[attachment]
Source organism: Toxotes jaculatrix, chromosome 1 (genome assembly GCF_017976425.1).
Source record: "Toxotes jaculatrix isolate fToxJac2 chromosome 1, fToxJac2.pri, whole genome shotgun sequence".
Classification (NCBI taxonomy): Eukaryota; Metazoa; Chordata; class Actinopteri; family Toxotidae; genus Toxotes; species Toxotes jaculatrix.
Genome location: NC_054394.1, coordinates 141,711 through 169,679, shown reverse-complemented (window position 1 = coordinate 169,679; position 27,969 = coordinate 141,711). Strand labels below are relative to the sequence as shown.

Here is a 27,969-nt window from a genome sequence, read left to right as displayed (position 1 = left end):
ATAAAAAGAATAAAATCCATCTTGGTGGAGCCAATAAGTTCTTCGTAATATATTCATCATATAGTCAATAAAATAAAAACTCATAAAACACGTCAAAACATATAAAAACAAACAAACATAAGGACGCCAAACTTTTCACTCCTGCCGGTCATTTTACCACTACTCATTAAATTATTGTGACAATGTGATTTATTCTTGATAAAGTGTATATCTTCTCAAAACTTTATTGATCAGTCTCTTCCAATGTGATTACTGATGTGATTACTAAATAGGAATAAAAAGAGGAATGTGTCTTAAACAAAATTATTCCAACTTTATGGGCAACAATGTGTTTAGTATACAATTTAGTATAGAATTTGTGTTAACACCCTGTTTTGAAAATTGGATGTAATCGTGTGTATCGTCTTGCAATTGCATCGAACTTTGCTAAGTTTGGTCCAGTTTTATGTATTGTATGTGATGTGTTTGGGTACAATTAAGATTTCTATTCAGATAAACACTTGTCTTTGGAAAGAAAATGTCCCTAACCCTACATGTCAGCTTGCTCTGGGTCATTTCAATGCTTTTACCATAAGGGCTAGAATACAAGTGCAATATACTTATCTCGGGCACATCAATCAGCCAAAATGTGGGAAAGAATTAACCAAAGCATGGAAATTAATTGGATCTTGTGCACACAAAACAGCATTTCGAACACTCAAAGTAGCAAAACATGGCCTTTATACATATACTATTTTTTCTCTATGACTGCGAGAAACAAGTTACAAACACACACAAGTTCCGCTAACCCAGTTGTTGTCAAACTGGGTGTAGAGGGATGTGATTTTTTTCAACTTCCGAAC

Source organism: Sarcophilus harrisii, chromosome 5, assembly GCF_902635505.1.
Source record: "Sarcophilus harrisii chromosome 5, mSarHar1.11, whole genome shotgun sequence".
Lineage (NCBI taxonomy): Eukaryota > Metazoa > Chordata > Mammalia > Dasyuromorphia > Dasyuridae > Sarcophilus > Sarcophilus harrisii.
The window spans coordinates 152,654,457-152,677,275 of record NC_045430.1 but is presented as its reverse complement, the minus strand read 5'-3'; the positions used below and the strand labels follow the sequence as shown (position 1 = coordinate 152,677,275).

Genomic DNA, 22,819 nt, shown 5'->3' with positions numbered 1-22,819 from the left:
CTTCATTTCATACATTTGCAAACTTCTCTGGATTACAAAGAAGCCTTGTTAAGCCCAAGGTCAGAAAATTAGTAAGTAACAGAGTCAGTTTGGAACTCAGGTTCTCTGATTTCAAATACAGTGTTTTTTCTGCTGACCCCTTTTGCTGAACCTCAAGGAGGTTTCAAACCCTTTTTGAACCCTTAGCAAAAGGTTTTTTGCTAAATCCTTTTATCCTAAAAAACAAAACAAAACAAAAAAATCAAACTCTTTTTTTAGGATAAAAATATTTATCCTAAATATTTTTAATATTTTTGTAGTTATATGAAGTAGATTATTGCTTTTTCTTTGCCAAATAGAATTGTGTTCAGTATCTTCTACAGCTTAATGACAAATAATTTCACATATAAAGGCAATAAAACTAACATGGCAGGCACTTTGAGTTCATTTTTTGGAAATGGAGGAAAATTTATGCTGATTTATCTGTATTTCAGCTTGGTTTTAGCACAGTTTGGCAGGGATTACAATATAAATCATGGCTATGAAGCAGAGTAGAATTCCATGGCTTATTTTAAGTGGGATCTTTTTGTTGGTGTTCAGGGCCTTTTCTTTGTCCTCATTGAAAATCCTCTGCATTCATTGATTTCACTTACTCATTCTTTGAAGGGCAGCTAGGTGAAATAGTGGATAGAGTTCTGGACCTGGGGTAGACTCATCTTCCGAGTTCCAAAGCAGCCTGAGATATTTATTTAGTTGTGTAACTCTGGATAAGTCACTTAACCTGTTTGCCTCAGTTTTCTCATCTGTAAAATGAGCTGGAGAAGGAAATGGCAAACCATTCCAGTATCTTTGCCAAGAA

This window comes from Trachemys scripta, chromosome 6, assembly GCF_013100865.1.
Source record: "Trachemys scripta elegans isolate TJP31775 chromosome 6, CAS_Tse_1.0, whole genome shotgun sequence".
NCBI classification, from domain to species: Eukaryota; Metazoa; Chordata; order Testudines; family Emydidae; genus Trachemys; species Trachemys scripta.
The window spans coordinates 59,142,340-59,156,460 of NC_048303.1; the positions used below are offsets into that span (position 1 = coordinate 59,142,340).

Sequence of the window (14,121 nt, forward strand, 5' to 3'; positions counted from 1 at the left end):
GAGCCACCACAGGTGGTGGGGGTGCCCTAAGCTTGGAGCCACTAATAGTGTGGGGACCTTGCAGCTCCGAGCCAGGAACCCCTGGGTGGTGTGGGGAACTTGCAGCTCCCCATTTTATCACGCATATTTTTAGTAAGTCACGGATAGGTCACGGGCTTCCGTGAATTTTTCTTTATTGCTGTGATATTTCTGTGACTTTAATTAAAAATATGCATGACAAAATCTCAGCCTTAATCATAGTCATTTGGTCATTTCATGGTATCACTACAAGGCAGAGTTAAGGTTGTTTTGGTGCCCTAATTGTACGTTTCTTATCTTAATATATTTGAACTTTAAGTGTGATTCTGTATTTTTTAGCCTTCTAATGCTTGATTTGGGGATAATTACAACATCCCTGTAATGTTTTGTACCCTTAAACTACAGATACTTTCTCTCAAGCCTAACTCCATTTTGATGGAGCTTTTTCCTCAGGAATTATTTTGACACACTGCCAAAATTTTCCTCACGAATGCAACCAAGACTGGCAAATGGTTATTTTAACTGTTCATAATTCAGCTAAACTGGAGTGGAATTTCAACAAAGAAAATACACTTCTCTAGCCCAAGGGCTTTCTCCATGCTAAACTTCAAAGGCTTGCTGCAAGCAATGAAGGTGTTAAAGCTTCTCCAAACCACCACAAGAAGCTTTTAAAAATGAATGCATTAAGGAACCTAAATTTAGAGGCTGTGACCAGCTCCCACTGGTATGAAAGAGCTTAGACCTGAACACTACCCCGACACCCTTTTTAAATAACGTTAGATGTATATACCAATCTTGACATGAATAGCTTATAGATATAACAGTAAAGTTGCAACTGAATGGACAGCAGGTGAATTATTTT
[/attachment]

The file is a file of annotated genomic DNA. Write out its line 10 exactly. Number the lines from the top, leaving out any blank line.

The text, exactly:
The window spans coordinates 152,654,457-152,677,275 of record NC_045430.1 but is presented as its reverse complement, the minus strand read 5'-3'; the positions used below and the strand labels follow the sequence as shown (position 1 = coordinate 152,677,275).